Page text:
• Steps taken to fight illegal logging and illicit trade in forest products;
  • Government accountability for abuses by the military and the police and steps taken with regard to reports about the use of excessive force and torture by the security forces and widespread impunity;
  • The implementation of the 2001 special law to grant autonomy to West Papua and the situation  of human rights in Papua, in general.

Recommendations

In total, States participating in the discussion posed a series of recommendations to Indonesia. These included, among others: 

  • To strengthen efforts to ensure that any assaults against people from religious minorities were properly investigated and that those responsible were brought to justice; to seek possible ways to speed up the adoption of the religious harmony bill currently under discussion; to institute training and awareness campaigns for provincial and municipal officials with regard to the freedom of religion;
  • To further promote human rights education and training at all levels;
  • To ensure that all cases of human rights violations are credibly and impartially investigated and prosecuted in proportion with the crimes committed;
  • To officially declare a moratorium on the death penalty;
  • To effectively take steps to prevent torture and the establishment of a comprehensive system of independent monitoring and inspection of all places of detention; to continue to combat impunity; To ensure prompt, comprehensive and effective investigations into credible allegations of human rights violations by members of the security forces;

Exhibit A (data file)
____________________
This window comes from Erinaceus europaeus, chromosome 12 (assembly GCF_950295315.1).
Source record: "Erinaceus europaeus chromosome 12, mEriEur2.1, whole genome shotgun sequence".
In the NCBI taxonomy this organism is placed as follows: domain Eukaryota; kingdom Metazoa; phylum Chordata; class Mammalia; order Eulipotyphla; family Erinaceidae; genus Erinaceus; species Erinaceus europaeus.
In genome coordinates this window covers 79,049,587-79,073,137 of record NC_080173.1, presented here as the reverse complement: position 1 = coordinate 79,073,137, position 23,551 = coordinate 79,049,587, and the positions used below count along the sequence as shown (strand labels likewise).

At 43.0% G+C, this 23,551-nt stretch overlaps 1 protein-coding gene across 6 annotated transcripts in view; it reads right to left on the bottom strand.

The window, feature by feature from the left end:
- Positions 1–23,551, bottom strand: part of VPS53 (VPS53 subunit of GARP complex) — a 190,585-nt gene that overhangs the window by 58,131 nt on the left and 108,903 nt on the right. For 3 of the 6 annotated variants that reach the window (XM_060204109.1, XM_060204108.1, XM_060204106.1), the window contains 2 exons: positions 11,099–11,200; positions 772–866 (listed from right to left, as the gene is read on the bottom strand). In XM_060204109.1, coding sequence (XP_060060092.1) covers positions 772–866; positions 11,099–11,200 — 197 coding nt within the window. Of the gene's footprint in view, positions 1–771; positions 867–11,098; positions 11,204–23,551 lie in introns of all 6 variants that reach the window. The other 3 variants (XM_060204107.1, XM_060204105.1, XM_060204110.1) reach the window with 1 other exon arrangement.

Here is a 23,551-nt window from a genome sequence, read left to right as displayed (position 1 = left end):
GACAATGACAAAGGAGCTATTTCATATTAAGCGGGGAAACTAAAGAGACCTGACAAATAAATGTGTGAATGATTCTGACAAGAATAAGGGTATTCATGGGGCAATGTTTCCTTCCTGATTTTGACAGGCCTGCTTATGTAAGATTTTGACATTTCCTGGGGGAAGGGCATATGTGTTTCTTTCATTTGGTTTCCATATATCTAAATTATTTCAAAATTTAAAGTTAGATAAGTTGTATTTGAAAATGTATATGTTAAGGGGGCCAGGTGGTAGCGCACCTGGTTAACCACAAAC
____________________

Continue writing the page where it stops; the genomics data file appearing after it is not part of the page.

• To raise the criminal age of responsibility to 16 and to guarantee the proper functioning of the juvenile justice system; to abolish all corporal punishment;
  • To strengthen its capacity in addressing the issues of violence against women;  To take further measures to enhance the participation of women in the legislature; To step up efforts to combat human trafficking;
  • To provide adequate protection to human rights defenders and to adopt a law in that regard;
  • To grant access to the delegates of the ICRC to the Papua provinces;
  • To release prisoners detained solely for peaceful political activities;
  • To ratify ILO Convention 189 pertaining to domestic workers, the Rome Statute on the ICC, then OPCAT and the Third OP on the CRC (communications);
  • To extend a standing invitation to all Special Procedures;
  • To further improve access to and quality of health services, particularly among vulnerable populations; to officially prohibit the practice of female genital mutilation;
  • To strengthen access for persons with disabilities in all areas particularly their participation in public life;
  • To ensure the rights of indigenous peoples and local forest dependent peoples and to schedule a discussion of the Draft Law on the Recognition and Protection of the Rights of Indigenous Peoples;
  • To continue efforts to combat poverty.

Adoption of report of Working Group

The adoption of the report of the UPR Working Group on Indonesia is scheduled to take place on Friday, 25 May 2012

 The troikas are a group of three States selected through a drawing of lots who serve as rapporteurs and who are charged with preparing the report of the Working Group on the country review with the involvement of the State under review and assistance from the OHCHR.